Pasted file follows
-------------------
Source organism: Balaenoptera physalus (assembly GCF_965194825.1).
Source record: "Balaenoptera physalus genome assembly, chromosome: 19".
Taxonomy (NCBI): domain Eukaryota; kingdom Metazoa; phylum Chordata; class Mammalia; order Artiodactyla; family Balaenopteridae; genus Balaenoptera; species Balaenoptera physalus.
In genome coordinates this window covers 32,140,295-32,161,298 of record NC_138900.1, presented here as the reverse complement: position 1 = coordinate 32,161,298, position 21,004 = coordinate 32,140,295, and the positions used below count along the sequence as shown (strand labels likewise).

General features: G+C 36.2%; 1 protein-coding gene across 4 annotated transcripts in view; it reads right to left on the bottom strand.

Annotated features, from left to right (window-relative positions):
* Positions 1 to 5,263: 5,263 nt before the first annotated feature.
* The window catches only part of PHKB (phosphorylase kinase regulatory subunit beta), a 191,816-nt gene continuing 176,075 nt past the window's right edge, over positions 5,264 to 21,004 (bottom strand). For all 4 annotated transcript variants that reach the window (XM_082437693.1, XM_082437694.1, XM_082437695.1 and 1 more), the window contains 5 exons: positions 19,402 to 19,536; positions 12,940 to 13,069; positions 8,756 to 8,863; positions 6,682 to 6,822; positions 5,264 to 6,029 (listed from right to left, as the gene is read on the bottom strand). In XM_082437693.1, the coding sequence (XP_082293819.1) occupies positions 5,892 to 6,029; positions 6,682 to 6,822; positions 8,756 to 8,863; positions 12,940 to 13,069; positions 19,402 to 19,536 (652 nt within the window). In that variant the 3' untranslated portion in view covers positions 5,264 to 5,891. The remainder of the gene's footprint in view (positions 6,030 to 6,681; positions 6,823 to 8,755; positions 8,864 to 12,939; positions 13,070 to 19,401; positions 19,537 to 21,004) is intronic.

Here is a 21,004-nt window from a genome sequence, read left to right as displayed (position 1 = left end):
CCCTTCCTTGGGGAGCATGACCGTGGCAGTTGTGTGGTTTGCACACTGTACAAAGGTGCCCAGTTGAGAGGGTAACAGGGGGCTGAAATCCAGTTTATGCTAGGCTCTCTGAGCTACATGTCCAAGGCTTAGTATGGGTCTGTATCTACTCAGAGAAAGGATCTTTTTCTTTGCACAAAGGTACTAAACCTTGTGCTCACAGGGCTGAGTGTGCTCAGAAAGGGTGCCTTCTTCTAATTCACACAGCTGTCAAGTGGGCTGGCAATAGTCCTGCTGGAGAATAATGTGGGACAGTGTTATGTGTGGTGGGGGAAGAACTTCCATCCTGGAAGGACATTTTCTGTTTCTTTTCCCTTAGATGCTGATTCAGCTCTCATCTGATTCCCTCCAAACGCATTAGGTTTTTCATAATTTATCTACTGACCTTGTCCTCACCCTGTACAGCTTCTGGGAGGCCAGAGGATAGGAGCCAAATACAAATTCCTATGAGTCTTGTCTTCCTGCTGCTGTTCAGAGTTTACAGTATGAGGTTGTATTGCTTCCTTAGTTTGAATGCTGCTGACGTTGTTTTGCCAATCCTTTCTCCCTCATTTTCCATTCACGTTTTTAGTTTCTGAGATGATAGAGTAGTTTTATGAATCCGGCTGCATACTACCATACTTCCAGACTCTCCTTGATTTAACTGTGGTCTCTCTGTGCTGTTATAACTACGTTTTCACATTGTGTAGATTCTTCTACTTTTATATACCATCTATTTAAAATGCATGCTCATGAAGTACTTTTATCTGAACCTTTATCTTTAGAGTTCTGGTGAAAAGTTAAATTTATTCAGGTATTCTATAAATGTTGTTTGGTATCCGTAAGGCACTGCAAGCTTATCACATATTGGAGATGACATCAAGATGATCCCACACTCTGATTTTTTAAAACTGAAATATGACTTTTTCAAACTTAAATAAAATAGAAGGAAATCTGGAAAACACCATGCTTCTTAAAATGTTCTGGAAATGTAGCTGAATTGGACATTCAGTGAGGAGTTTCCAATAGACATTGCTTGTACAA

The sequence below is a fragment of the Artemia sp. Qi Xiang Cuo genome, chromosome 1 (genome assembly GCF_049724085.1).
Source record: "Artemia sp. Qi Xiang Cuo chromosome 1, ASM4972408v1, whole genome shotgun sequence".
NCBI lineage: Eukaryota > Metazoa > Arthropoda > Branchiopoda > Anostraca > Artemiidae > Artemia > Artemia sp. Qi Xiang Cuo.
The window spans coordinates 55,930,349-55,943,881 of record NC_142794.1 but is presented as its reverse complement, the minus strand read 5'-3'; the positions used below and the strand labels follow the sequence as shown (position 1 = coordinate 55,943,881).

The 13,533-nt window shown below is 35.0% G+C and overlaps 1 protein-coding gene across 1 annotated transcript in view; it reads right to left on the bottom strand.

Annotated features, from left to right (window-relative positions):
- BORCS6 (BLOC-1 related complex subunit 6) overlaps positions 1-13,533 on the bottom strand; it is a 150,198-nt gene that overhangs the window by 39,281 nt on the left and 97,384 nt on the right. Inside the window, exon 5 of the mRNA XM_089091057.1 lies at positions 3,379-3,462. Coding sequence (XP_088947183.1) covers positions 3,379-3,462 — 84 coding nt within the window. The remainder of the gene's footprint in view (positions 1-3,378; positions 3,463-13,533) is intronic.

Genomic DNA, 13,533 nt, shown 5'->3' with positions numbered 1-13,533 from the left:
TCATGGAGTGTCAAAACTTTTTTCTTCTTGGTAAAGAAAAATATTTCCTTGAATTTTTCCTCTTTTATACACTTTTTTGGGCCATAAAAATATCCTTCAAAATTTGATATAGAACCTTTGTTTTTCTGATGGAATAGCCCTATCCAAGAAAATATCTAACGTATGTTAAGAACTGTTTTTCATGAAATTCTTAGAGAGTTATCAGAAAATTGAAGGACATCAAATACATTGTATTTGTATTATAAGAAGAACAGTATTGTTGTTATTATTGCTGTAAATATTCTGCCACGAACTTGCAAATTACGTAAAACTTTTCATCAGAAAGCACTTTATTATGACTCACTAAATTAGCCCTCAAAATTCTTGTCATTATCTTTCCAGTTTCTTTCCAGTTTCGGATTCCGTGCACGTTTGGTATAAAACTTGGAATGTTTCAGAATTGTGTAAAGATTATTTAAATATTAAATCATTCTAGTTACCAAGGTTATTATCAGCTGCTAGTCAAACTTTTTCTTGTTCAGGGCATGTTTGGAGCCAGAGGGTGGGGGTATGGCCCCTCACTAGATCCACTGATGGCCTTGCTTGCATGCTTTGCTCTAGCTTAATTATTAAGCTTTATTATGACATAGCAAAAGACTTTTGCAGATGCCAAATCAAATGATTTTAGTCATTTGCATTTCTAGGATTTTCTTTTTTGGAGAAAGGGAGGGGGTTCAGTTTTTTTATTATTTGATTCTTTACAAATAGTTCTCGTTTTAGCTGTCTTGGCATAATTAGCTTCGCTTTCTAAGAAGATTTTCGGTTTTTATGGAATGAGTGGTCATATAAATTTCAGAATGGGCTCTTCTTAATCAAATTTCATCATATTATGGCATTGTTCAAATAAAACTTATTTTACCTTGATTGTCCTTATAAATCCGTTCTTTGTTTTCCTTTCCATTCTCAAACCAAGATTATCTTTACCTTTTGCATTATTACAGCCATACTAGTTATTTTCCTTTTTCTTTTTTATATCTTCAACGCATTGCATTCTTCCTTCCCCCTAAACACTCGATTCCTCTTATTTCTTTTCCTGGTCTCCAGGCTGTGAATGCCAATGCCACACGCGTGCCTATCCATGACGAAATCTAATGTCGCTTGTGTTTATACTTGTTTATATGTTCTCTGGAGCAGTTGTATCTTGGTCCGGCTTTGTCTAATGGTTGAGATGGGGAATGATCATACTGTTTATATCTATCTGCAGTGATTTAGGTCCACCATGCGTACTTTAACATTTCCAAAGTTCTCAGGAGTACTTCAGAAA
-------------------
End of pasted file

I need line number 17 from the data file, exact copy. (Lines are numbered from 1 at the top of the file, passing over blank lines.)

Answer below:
- BORCS6 (BLOC-1 related complex subunit 6) overlaps positions 1-13,533 on the bottom strand; it is a 150,198-nt gene that overhangs the window by 39,281 nt on the left and 97,384 nt on the right. Inside the window, exon 5 of the mRNA XM_089091057.1 lies at positions 3,379-3,462. Coding sequence (XP_088947183.1) covers positions 3,379-3,462 — 84 coding nt within the window. The remainder of the gene's footprint in view (positions 1-3,378; positions 3,463-13,533) is intronic.